practice of prophetic imagination.jpgThe Practice of Prophetic Imagination: Preaching an Emancipating Word  Walter Brueggemann (Fortress) $25.00  SALE PRICE $15.00  I’m not going to lie–there weren’t as many clergy at this event as we had anticipated, so we way over ordered on this.  Yet, it is spectacular, and I believe fruitful for anyone who wants to speak about, live out of, or dig deeper into what he famously calls “the prophetic imagination.”  How many years have we been waiting for a sequel to that classic, all-important book?  Want to read about “loss imagined” and “relinquishment” as he described so subversively so many years ago?  Want to learn how better to imagine the world, and explain it, “as if YHWH—the creator of the world, the deliverer of Israel, the Father of our Lord Jesus Christ whom we Christians come to name as Father, Son, and Spirit—were a real character and an effective agent in the world”? This is the best deal your going to get on this heavy book, and I think it will be well worth the investment.

tesetimony to otherwise.jpgTestimony to Otherwise: The Witness of Elijah and Elisha Walter Brueggemann (Chalice) $19.99  SALE PRICE $15.00 What intriguing stories these are, and how creatively rendered in the dramatic hands of Dr. B.  I can just hear him, draaaawing out his syllables, retelling these stories, getting all frantic, skipping over inconsequential parts, making clever asides, and moving us to imagine the world otherwise.  You know one of these prophets is named in the last verse of the last book of the Old Testament, and early in the gospels, folks mistake John the Baptist for him.  That is, this is important stuff that I think we ought not forget.  I’m glad Walt brings this stuff to life.  As he notes, “These narratives do not speak loudly, do not argue, and do not overwhelm.  They are simply there in their durable simplicity, subtly waiting to be heard yet again, making available genuine choice and genuine possibility.”  Can the church today “recover its voice in a way that is unfettered and unencumbered by old habits?  This radical call to fidelity may be a way to help us to it.  Recommended.

disruptive g.jpgDisruptive Grace: Reflections on God, Scripture, and the Church  Walter Brueggemann, edited by Carolyn J. Sharp (Fortress) $35.00  SALE PRICE $22.00  I named this as one of the books of the year last year and for very good reason. Now that we’ve met Carolyn, we are all the more convinced that her guiding hand walking us through the Brueggemann corpus is very helpful. She is not so much of a fan that she is star-struck, and at the Bible conference at Whitemarsh she begged to differ more than once.  (Ahh, but ever so kindly.  What a grace this was, to see such vital, but gracious, scholarly discourse.)  Here, she gives excellent, serious summaries of what to look for in key Brueggemann writings, and then offers some of his “best of” pieces to illustrate his major contributions to the study of torah, prophets, and writings as well as a fourth section called “Canon and the Theological Imagination: Exodus and Resurrection.”  This is a great introduction for serious folk wanting to dig in deep, and a must-have for any fans.

old testament prophets for.jpgOld Testament Prophets for Today  Carolyn J. Sharp (Westminster/John Knox) $13.00 SALE PRICE $7.00  I love this entire handsome little set of books, with uniform type covers, on Biblical topics from the Psalms to the Parables.  This one is ideal for small groups, adult ed classes, or anyone who can’t quite afford a major library dedicated to commentaries on the major and minor prophets.  Carolyn nicely examines the texts with her own broad awareness of the  critical literature and interpretive schemes (she is very aware of various interpretive schools, the use of irony in the Hebrew Scriptures, how Near Eastern ideologies influence the forming of these Biblical books, and is clearly working out of a moderate, mainline perspective with a great desire to serve the church. ) It is written for lay folks, though, clearly written, with discussion questions at the end of each of 9 short chapters.  It is good and simple, a bit provocative, and nicely useful.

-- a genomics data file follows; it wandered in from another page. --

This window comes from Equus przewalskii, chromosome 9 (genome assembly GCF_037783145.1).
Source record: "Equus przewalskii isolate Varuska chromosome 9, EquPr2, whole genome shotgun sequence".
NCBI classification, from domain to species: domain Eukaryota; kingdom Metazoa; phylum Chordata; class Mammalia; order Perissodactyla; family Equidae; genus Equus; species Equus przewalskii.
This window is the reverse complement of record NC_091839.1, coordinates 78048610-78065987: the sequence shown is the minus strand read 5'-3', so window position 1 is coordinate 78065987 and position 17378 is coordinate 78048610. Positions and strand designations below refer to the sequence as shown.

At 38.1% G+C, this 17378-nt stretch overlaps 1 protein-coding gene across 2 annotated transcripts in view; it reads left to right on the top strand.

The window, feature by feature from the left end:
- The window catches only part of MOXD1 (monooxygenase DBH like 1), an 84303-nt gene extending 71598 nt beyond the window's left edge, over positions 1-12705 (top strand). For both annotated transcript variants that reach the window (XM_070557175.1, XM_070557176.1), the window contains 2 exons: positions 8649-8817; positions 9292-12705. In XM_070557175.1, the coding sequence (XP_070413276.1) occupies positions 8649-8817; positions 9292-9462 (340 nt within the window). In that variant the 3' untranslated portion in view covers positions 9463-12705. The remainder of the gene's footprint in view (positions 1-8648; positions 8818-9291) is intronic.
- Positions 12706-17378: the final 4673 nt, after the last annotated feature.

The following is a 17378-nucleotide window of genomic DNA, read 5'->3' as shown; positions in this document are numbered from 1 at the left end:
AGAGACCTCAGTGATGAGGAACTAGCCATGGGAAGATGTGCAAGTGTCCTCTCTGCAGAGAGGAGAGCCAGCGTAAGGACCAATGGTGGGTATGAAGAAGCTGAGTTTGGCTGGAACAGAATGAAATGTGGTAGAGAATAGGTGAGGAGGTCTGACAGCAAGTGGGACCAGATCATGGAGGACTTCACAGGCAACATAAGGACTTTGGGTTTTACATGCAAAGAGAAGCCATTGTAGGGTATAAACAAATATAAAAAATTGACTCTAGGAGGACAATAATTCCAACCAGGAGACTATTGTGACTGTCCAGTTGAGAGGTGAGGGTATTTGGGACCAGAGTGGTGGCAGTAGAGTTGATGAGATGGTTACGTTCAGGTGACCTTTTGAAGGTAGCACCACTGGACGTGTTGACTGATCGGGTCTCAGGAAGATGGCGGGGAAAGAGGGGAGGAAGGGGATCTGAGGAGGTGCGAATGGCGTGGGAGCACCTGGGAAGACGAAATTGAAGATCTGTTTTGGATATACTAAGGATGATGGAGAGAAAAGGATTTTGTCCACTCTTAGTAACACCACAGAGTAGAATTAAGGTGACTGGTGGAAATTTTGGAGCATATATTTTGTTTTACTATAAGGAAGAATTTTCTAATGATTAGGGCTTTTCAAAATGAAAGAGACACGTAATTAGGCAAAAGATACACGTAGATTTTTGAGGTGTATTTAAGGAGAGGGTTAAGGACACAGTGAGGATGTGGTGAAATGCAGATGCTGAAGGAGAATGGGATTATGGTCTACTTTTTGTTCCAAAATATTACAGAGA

i and i.jpgInspiration and Incarnation: Evangelicals and the Problem of the Old Testament Peter Enns (BakerAcademic) $19.99 SALE PRICE $13.00  We have to be honest. There are things we know about the Bible that make us scratch our heads.  I’ve touted books here before documenting the great reliability of the Old Testament texts, but there are manuscript difficulties with which we must grapple.   Enns does not sweep some of the complex and complicated troubles with the Bible and within the Bible, under the proverbial rug.  More liberal, ecumenical, mainline scholars haven’t minded using critical m
ethods of deconstructing the texts, discussing the contradictions and such; many of us believe this was mostly unhelpful as the reliability of God’s written Word was seriously and needlessly eroded.  Yet, as Enns dramatically shows, it has not served evangelicals to insist on a 19th century view of inerrancy or to pretend that critical methods aren’t useful in some ways.  He discusses all this admirably here. This is, I suppose, the book that cost him his job.  For that reason alone–he has paid a price to get this stuff said—you may want to buy it, and see for yourself.  Scholars from reputable places like Trinity Evangelical Divinity School and of serious reputation such as Bruce Waltke, have given it very great reviews.  Enns has done fine work on Exodus (NIV Application Commentary published by Zondervan is highly recommended) and Ecclesiastes (Two Horizons Commentary series was published to great acclaim by Eerdmans) but this is his important book on how the Bible was written, how to read it, and how the worldview of Ancient Near East writers must be understood before we live into this story in our own time.

evolution of adam.jpgThe Evolution of Adam: What the Bible Does and Doesn’t Say About Human Origins  Peter Enns (Brazos) $17.99 SALE PRICE $10.00  Wow, what an important book, especially for those of us who want to take the Genesis creation stories with utmost seriousness and orthodoxy.  There are bold endorsements here from Scot McKnight, Tremper Longman, Amos Young and other Bible scholars of the evangelical tradition.  And, his colleague at BioLogos, Karl Giberson, a science writer, celebrates Enns as “one of America’s most important Old Testament scholars” and insists this is “masterful.”  This is extraordinary for its candor and clarity, offering huge insights about Biblical interpretation and about the very urgent questions about faith and evolutionary science.  Highly recommended.


noted above